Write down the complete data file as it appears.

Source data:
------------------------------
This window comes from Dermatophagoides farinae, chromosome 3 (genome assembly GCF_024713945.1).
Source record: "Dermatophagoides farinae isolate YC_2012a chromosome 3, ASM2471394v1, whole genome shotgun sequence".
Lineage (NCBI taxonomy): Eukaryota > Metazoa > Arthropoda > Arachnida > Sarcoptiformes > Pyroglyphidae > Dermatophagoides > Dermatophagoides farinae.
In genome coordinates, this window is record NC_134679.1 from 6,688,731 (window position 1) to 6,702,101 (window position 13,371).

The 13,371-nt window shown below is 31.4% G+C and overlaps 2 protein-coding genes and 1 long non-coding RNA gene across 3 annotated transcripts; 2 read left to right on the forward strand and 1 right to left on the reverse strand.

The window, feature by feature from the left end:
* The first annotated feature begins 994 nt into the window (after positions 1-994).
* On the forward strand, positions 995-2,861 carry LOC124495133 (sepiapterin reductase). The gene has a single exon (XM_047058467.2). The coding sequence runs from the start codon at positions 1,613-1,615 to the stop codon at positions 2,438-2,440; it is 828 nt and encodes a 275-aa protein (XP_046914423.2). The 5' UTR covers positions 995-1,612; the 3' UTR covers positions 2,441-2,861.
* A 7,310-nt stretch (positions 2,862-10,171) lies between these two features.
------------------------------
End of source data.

This window comes from Dermatophagoides farinae, chromosome 3 (genome assembly GCF_024713945.1).
Source record: "Dermatophagoides farinae isolate YC_2012a chromosome 3, ASM2471394v1, whole genome shotgun sequence".
Lineage (NCBI taxonomy): Eukaryota > Metazoa > Arthropoda > Arachnida > Sarcoptiformes > Pyroglyphidae > Dermatophagoides > Dermatophagoides farinae.
In genome coordinates, this window is record NC_134679.1 from 6,688,731 (window position 1) to 6,702,101 (window position 13,371).

The 13,371-nt window shown below is 31.4% G+C and overlaps 2 protein-coding genes and 1 long non-coding RNA gene across 3 annotated transcripts; 2 read left to right on the forward strand and 1 right to left on the reverse strand.

The window, feature by feature from the left end:
* The first annotated feature begins 994 nt into the window (after positions 1-994).
* On the forward strand, positions 995-2,861 carry LOC124495133 (sepiapterin reductase). The gene has a single exon (XM_047058467.2). The coding sequence runs from the start codon at positions 1,613-1,615 to the stop codon at positions 2,438-2,440; it is 828 nt and encodes a 275-aa protein (XP_046914423.2). The 5' UTR covers positions 995-1,612; the 3' UTR covers positions 2,441-2,861.
* A 7,310-nt stretch (positions 2,862-10,171) lies between these two features.